Kennedy points out if you have a fan base that knows the speed and skill required to play the game with regular hitting and hip checks, it’s possible they could still embrace the sport without fighting.

“Fighting has always been part of hockey”

When asked if the Parros-Orr incident made him question fighting, Philadelphia Flyers player Vincent Lecavalier admitted it did, according to TSN .

“Sure, people will be talking about it for weeks, (but) fighting is part of the game,” he said.

Ottawa Senators players Jason Spezza, Chris Neil, Eric Gryba and head coach Paul MacLean all hoped for Parros’ quick recovery in interviews Tuesday, but remain advocates of fighting in hockey.

Gryba said people who are calling for its elimination are experiencing a “reaction thing when you see something that isn’t pleasant to see.”

“Some people feel the best way to stop that from happening is to take fighting out of the game. But the fact of the matter is, that could’ve been a guy just tripping over someone at the boards…taking a puck to the face,” said Gryba. “You have to sit down and really think about it as opposed to just immediately making a decision just because something just happened.”

Coach MacLean said he believes hockey is a game that “needs fighting in it” and suggested only about 15 per cent of players actually end up fighting. He said he wasn’t a fan of the “staged version” but that fighting allows a “safer” release.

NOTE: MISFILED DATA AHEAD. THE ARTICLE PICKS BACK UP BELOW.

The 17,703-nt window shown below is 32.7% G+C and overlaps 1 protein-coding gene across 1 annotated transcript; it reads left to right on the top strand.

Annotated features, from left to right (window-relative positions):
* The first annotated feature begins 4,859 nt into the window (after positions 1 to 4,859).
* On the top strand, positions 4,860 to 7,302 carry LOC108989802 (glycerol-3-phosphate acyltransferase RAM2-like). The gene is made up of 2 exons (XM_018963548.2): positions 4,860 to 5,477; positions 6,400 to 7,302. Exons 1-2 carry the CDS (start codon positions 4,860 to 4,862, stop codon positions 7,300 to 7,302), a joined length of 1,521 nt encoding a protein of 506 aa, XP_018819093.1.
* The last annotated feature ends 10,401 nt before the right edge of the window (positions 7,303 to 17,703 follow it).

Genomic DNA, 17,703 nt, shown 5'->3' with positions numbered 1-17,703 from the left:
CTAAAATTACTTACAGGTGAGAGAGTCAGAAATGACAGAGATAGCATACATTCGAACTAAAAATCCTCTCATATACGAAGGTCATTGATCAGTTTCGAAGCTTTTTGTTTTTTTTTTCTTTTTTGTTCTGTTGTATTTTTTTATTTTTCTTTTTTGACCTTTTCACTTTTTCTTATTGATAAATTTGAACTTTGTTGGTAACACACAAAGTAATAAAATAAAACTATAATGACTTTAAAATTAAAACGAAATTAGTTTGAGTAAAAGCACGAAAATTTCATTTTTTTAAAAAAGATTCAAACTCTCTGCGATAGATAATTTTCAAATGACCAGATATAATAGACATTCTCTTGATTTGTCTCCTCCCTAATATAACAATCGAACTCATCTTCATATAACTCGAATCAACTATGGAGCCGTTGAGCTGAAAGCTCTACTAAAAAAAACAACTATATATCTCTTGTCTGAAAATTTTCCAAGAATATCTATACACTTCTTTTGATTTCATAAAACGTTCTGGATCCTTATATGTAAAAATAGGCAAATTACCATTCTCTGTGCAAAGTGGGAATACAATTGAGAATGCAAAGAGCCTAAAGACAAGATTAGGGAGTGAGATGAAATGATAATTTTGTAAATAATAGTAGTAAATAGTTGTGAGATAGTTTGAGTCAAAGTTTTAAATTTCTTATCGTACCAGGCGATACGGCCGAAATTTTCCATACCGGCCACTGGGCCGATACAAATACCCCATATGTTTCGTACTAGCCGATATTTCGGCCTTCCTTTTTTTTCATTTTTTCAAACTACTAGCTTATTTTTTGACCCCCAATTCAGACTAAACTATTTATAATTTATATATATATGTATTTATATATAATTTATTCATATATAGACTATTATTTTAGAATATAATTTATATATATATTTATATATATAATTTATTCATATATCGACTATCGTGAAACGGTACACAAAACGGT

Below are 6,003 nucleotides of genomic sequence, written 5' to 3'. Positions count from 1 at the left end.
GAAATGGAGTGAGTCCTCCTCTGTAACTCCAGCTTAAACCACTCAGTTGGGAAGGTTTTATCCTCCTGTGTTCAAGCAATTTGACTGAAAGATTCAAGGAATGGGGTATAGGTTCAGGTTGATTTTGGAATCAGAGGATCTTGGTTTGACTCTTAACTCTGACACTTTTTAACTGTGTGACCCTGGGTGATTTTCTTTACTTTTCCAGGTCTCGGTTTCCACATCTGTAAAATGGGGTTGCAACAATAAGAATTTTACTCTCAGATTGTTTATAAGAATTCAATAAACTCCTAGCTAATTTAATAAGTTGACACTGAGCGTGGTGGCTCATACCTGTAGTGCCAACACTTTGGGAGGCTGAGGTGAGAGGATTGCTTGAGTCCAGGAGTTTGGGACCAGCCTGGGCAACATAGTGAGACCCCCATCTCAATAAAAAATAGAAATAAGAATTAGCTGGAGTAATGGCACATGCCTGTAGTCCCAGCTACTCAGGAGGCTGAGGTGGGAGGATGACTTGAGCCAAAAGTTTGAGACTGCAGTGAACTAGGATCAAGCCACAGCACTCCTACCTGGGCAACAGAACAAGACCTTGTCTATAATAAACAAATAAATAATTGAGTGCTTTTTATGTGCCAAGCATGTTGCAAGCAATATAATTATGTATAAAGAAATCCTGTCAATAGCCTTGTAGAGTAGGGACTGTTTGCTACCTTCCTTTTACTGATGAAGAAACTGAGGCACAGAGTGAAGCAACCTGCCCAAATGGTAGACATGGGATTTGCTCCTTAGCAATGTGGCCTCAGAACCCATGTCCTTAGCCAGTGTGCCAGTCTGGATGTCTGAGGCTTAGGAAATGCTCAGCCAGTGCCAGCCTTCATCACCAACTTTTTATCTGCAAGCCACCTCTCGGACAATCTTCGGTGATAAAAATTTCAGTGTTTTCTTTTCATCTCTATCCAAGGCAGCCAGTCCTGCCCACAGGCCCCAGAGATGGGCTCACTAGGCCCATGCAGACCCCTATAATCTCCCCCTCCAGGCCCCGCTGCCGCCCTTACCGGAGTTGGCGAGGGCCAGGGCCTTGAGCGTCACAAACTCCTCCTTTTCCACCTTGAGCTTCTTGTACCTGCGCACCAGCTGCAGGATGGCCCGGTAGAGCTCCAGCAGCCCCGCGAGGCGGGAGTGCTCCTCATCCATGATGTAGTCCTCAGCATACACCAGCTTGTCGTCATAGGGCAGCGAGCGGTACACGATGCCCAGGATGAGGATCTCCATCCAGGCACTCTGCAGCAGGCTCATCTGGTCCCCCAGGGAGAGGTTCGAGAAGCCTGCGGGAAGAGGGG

“We’re one of the few sports that you’re allowed to carry a weapon. So if you don’t have the release, what happens next would be my concern,” he said.

Watch the players and coach’s reaction to Parros’ injury and comments on the debate below:

Doyel wrote in March that playoff and Olympic hockey “make do” without fights because players (and fans) like fighting, but they don’t need it.

“The crowd loves it, but that’s what crowds do. Crowds love fighting at a schoolyard or in the parking lot at Burger King, too. Doesn’t make the crowd right,” he wrote.

Stellick thinks the notion that fighting is still needed in the sport is a dinosaur mentality.

“If you watch a game, the quality of a game in the NHL now versus 20 years ago, it’s astronomically better. The game is really good and it doesn’t need [fighting].”

Take a look at this infographic showing how Canadians feel about fighting in hockey, and share your thoughts in the comments below:


Former NHL enforcer Jim Thomson believes the game of hockey is evolving, and that cleaning up hockey fights is the next step.

Craig MacTavish was the last player not to wear a helmet, so we got helmets now. We changed,” he said. “Now we’ve got visors mandatory, now hybrid icing to save guys from busting their legs in the boards. And we keep talking about taking headshots out.”

Thomson points to other former NHL players who suffered from concussion-related disease as a warning of what’s to come if fighting continues.

“You look at the late Derek Boogaard, the late Bob Probert, and the brain disease they had from all the blows…The future is telling us we need to take the violence out of hockey.”